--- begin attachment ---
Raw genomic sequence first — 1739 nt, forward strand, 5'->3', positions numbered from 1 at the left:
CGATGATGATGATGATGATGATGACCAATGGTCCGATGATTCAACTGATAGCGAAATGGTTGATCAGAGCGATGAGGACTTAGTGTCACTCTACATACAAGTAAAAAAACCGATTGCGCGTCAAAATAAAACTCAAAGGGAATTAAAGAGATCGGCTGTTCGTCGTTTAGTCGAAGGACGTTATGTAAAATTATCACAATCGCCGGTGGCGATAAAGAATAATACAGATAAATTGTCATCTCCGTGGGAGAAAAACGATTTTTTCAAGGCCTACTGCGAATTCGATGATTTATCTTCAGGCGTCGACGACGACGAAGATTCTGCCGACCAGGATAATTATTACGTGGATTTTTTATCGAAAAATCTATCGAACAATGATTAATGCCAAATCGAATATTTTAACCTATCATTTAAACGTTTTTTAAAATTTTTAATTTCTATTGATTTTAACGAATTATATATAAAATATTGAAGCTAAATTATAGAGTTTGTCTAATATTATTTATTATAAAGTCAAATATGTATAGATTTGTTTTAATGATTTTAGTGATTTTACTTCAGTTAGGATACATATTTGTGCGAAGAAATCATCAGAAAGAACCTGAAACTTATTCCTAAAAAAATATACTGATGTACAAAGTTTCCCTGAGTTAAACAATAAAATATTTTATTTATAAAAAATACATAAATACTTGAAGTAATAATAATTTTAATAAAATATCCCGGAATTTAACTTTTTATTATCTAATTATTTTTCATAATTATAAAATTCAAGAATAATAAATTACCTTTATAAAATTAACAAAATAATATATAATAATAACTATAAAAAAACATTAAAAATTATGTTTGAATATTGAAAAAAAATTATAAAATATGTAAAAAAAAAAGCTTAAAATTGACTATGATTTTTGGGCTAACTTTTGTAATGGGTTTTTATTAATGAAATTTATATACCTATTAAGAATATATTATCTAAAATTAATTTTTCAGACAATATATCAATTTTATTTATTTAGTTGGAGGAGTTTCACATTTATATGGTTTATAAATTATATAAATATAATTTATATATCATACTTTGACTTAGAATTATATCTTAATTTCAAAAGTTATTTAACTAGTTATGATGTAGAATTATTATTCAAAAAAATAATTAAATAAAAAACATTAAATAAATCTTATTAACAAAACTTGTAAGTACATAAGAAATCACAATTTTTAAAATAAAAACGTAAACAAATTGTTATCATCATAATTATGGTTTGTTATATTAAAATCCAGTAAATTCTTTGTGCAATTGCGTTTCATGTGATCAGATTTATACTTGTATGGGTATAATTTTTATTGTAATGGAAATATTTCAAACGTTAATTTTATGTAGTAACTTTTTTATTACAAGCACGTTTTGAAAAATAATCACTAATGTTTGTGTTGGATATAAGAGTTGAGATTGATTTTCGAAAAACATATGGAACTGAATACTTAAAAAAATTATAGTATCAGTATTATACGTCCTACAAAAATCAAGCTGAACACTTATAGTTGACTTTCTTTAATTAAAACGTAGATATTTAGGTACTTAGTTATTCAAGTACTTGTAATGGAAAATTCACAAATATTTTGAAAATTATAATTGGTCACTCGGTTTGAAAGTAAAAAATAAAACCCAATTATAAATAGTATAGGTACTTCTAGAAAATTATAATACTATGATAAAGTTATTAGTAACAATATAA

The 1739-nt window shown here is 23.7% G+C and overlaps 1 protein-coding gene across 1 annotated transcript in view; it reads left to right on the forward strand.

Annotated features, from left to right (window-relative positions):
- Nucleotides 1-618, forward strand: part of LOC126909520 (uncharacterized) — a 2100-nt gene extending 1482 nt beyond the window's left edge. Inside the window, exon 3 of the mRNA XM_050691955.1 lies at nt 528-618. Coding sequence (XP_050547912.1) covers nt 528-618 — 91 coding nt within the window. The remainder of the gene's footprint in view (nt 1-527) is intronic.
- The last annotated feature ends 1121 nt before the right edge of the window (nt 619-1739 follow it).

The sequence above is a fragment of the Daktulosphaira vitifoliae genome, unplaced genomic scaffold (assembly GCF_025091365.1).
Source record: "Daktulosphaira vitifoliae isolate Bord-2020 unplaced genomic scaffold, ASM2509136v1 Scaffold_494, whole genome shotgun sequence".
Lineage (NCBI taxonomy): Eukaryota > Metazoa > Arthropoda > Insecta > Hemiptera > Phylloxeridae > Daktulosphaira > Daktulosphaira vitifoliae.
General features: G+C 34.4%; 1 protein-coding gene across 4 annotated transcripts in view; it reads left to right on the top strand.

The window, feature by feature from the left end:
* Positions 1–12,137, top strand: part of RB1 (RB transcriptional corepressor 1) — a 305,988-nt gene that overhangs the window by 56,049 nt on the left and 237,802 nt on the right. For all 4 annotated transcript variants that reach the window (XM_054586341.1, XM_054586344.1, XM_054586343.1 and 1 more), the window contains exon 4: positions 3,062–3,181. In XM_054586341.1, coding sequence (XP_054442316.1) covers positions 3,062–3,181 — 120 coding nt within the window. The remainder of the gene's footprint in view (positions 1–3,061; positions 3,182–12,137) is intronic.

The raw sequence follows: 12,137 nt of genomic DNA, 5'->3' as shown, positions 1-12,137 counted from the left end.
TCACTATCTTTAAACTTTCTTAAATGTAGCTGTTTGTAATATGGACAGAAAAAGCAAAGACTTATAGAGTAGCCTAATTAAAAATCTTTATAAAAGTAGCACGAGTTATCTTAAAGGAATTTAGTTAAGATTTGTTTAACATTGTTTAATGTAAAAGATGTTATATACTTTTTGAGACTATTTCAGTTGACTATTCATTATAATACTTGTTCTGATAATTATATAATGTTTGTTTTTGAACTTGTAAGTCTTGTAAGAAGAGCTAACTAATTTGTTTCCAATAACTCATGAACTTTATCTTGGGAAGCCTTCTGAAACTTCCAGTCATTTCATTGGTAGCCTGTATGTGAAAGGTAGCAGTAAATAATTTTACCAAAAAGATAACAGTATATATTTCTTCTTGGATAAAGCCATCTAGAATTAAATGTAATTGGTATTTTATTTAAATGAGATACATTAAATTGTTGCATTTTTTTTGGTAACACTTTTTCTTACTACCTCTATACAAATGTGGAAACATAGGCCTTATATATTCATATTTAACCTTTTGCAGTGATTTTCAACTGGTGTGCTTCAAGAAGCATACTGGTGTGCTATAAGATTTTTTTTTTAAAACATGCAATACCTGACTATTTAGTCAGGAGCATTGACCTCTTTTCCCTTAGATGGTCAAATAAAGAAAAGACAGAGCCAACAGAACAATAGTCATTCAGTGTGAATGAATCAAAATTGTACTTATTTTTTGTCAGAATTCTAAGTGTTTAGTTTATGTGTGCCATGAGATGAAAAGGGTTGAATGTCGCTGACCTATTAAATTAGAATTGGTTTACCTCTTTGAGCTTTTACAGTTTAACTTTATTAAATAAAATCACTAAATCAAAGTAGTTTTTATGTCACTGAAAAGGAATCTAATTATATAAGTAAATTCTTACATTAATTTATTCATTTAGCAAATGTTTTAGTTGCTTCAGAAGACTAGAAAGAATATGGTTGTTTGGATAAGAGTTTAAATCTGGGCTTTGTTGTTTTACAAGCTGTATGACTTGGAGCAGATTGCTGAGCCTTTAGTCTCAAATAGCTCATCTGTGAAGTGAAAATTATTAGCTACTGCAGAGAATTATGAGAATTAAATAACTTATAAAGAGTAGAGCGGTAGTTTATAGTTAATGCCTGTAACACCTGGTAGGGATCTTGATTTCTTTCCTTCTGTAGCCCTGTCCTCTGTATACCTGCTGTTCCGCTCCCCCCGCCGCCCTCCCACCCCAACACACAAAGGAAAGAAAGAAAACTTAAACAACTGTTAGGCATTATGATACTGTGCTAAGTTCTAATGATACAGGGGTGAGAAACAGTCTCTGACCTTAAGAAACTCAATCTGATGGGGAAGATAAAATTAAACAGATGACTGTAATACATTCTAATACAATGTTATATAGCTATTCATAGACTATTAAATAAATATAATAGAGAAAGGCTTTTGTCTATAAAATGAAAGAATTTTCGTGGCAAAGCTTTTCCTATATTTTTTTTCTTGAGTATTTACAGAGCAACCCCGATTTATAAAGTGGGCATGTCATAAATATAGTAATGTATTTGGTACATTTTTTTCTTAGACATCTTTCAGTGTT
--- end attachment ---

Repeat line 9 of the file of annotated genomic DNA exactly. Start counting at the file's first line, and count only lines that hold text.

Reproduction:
Lineage (NCBI taxonomy): Eukaryota > Metazoa > Arthropoda > Insecta > Hemiptera > Phylloxeridae > Daktulosphaira > Daktulosphaira vitifoliae.